This post about how to find a quadratic function’s equation from its graph is part of a series of posts to help you prepare for the Advanced Algebra and Functions part of the Accuplacer test.
This graph represents a polynomial function . Which of the following could be g‘s equation?
What can you tell from the graph?
You can read the coordinates of the x-intercepts, the y-intercept, and the turning point.
|x-intercepts||(-1, 0), (3, 0)|
|turning point||(1, -4)|
The x-intercepts are clues to g‘s factors: The x-intercept (-1, 0) tells you that is a zero, and the x-intercept (3, 0) tells you that is a factor.
Sidebar: The factor theorem says that a polynomial that has a polynomial has a factor has a root at c, and a polynomial that has a root at c has a factor . A root is the x-value at the x-intercept: for this example, -1 and 3. So the factors are and .
Multiply those factors together and see what you get:
The graph looks like a parabola, a second-degree curve. And is second degree. So you may be done. How can you check? Use one of the two other points you can read from the graph. The y-intercept is (0, -3). Plug in 0 for x and see if the equation gives you -3, the y-intercept.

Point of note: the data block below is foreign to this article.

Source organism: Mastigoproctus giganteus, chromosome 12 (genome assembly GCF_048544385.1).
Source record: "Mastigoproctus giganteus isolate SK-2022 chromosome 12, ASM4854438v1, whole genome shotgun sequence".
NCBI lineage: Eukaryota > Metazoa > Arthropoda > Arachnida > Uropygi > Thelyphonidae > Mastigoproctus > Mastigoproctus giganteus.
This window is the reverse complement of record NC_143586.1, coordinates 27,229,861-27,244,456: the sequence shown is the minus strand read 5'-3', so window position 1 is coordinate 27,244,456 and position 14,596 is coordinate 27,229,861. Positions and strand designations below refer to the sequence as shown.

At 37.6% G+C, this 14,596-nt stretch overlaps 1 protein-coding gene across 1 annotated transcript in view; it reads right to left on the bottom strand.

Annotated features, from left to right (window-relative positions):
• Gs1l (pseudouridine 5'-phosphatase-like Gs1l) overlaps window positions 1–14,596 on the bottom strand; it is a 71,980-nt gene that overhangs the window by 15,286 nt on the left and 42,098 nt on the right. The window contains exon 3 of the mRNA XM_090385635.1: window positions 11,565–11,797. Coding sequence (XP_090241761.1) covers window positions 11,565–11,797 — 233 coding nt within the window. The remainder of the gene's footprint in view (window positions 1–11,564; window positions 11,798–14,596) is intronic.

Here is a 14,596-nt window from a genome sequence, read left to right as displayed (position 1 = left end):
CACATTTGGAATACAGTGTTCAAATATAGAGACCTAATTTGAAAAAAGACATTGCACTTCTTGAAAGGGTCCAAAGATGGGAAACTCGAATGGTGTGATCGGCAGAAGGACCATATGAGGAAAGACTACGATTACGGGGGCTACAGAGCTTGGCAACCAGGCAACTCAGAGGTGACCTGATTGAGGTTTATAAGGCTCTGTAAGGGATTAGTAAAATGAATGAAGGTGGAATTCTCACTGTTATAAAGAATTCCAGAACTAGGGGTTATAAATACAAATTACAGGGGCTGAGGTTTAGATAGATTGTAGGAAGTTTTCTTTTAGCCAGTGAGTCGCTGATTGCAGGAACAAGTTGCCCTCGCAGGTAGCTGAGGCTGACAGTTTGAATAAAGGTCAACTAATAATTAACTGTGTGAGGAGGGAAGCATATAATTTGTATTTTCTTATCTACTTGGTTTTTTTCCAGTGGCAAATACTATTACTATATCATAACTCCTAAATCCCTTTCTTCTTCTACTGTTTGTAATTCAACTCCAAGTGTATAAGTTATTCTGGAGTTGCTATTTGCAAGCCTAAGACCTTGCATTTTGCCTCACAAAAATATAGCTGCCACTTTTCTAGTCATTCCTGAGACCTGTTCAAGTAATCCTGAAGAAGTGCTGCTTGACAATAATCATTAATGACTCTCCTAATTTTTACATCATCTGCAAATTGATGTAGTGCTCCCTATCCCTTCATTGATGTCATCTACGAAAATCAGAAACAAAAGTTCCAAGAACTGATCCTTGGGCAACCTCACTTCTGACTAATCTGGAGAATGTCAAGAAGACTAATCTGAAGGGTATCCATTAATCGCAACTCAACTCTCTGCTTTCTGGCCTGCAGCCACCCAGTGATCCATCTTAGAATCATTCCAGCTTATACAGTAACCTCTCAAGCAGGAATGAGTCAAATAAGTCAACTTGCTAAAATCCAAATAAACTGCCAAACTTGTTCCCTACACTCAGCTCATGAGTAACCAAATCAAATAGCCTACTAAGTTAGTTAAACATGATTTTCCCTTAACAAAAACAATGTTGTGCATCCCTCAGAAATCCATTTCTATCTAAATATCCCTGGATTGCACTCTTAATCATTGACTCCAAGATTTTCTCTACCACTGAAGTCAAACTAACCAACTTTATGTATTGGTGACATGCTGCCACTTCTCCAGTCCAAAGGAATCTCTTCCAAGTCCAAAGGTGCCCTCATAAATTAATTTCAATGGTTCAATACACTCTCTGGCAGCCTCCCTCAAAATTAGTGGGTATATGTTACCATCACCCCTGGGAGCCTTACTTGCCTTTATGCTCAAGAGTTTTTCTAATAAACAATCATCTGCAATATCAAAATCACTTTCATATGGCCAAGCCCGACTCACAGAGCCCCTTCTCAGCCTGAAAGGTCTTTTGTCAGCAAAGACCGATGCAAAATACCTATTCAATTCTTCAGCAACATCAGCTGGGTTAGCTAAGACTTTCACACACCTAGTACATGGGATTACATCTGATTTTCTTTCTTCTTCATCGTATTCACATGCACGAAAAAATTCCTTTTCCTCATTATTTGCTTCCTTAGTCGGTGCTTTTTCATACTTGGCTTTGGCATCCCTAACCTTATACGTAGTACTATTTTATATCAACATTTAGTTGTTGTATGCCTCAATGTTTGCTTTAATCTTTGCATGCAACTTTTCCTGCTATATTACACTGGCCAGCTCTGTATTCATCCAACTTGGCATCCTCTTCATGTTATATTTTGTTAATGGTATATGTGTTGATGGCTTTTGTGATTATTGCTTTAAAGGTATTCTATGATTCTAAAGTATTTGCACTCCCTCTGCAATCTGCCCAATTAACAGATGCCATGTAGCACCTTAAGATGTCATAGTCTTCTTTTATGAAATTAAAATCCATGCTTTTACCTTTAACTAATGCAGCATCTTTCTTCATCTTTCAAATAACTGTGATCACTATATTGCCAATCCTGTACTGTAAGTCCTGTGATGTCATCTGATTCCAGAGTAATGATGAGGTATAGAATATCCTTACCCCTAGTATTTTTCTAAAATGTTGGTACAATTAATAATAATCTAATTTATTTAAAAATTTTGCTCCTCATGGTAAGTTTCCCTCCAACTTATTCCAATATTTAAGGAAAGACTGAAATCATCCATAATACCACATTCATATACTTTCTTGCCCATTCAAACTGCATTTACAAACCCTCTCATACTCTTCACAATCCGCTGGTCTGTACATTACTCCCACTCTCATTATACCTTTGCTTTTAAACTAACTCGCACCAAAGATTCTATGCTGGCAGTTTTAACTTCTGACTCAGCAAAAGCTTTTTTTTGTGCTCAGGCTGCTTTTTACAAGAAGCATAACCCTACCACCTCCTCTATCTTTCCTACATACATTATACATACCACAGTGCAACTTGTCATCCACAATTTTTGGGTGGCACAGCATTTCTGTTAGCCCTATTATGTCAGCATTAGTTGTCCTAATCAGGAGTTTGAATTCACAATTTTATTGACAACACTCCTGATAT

And as we saw from the graph, the y-intercept is (0, -3). Check. So answer choice #1 is the correct one.
That is one way to find a quadratic function’s equation from its graph.
Alternatively, since this question is multiple choice, you could try each answer choice. The easiest way to do that, I think, is to substitute 0 for x and see if you get that , the y-intercept:
- . Then . This is the answer we found. It works.
- . . Not this one.
- . . Looks like this works.
- . . Does not work.
So we have two contenders, answer choice #1 and answer choice #3. That means we have to try at least one more point besides the y-intercept. We have already done that for answer choice #1; we know the x-intercepts work for it. Let’s see if at for answer choice #3, .
So answer choice #3 does not work after all, and answer choice #1 is the correct one.
For more about the end behavior of polynomial functions, see “End Behavior, Degree, and Leading Coefficient.”
The Accuplacer sample problem on which this one is based is #10 in the sample questions for the Accuplacer Advanced Algebra and Functions test.